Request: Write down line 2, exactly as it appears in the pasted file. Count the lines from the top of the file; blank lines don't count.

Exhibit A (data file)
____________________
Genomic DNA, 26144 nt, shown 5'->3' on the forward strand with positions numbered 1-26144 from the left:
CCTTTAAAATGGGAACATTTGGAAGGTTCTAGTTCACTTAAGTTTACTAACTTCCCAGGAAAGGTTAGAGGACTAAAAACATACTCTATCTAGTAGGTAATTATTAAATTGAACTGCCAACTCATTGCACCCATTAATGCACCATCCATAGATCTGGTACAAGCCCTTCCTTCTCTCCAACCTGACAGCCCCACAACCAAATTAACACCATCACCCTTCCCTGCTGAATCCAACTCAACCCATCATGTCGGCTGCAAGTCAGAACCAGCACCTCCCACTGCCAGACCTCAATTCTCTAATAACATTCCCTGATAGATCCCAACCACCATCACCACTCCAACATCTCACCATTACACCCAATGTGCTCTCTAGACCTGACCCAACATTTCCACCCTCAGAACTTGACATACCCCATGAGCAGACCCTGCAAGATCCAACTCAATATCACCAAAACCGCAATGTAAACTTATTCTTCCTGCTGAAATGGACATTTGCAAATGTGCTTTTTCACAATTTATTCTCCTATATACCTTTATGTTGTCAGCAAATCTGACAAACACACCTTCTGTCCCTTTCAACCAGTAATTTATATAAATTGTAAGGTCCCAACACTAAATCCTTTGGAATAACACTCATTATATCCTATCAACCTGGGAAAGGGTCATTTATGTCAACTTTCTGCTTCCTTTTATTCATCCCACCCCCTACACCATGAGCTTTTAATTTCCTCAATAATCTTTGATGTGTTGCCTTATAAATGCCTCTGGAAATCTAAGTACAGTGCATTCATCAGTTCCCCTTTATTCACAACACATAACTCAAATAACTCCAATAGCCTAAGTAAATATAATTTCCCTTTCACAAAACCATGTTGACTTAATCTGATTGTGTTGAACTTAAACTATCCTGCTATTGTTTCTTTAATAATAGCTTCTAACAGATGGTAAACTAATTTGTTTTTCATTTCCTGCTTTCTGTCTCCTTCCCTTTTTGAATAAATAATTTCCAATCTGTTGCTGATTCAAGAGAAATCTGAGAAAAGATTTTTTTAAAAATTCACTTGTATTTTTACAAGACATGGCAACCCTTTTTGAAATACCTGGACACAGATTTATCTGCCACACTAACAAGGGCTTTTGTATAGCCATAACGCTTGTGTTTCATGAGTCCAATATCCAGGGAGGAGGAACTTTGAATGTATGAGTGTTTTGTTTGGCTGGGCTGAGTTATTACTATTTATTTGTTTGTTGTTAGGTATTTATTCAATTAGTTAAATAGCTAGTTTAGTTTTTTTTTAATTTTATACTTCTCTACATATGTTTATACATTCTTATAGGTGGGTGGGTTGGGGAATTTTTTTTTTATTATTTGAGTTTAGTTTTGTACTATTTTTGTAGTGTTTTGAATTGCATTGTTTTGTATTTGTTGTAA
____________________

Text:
CCTTTAAAATGGGAACATTTGGAAGGTTCTAGTTCACTTAAGTTTACTAACTTCCCAGGAAAGGTTAGAGGACTAAAAACATACTCTATCTAGTAGGTAATTATTAAATTGAACTGCCAACTCATTGCACCCATTAATGCACCATCCATAGATCTGGTACAAGCCCTTCCTTCTCTCCAACCTGACAGCCCCACAACCAAATTAACACCATCACCCTTCCCTGCTGAATCCAACTCAACCCATCATGTCGGCTGCAAGTCAGAACCAGCACCTCCCACTGCCAGACCTCAATTCTCTAATAACATTCCCTGATAGATCCCAACCACCATCACCACTCCAACATCTCACCATTACACCCAATGTGCTCTCTAGACCTGACCCAACATTTCCACCCTCAGAACTTGACATACCCCATGAGCAGACCCTGCAAGATCCAACTCAATATCACCAAAACCGCAATGTAAACTTATTCTTCCTGCTGAAATGGACATTTGCAAATGTGCTTTTTCACAATTTATTCTCCTATATACCTTTATGTTGTCAGCAAATCTGACAAACACACCTTCTGTCCCTTTCAACCAGTAATTTATATAAATTGTAAGGTCCCAACACTAAATCCTTTGGAATAACACTCATTATATCCTATCAACCTGGGAAAGGGTCATTTATGTCAACTTTCTGCTTCCTTTTATTCATCCCACCCCCTACACCATGAGCTTTTAATTTCCTCAATAATCTTTGATGTGTTGCCTTATAAATGCCTCTGGAAATCTAAGTACAGTGCATTCATCAGTTCCCCTTTATTCACAACACATAACTCAAATAACTCCAATAGCCTAAGTAAATATAATTTCCCTTTCACAAAACCATGTTGACTTAATCTGATTGTGTTGAACTTAAACTATCCTGCTATTGTTTCTTTAATAATAGCTTCTAACAGATGGTAAACTAATTTGTTTTTCATTTCCTGCTTTCTGTCTCCTTCCCTTTTTGAATAAATAATTTCCAATCTGTTGCTGATTCAAGAGAAATCTGAGAAAAGATTTTTTTAAAAATTCACTTGTATTTTTACAAGACATGGCAACCCTTTTTGAAATACCTGGACACAGATTTATCTGCCACACTAACAAGGGCTTTTGTATAGCCATAACGCTTGTGTTTCATGAGTCCAATATCCAGGGAGGAGGAACTTTGAATGTATGAGTGTTTTGTTTGGCTGGGCTGAGTTATTACTATTTATTTGTTTGTTGTTAGGTATTTATTCAATTAGTTAAATAGCTAGTTTAGTTTTTTTTTAATTTTATACTTCTCTACATATGTTTATACATTCTTATAGGTGGGTGGGTTGGGGAATTTTTTTTTTATTATTTGAGTTTAGTTTTGTACTATTTTTGTAGTGTTTTGAATTGCATTGTTTTGTATTTGTTGTAA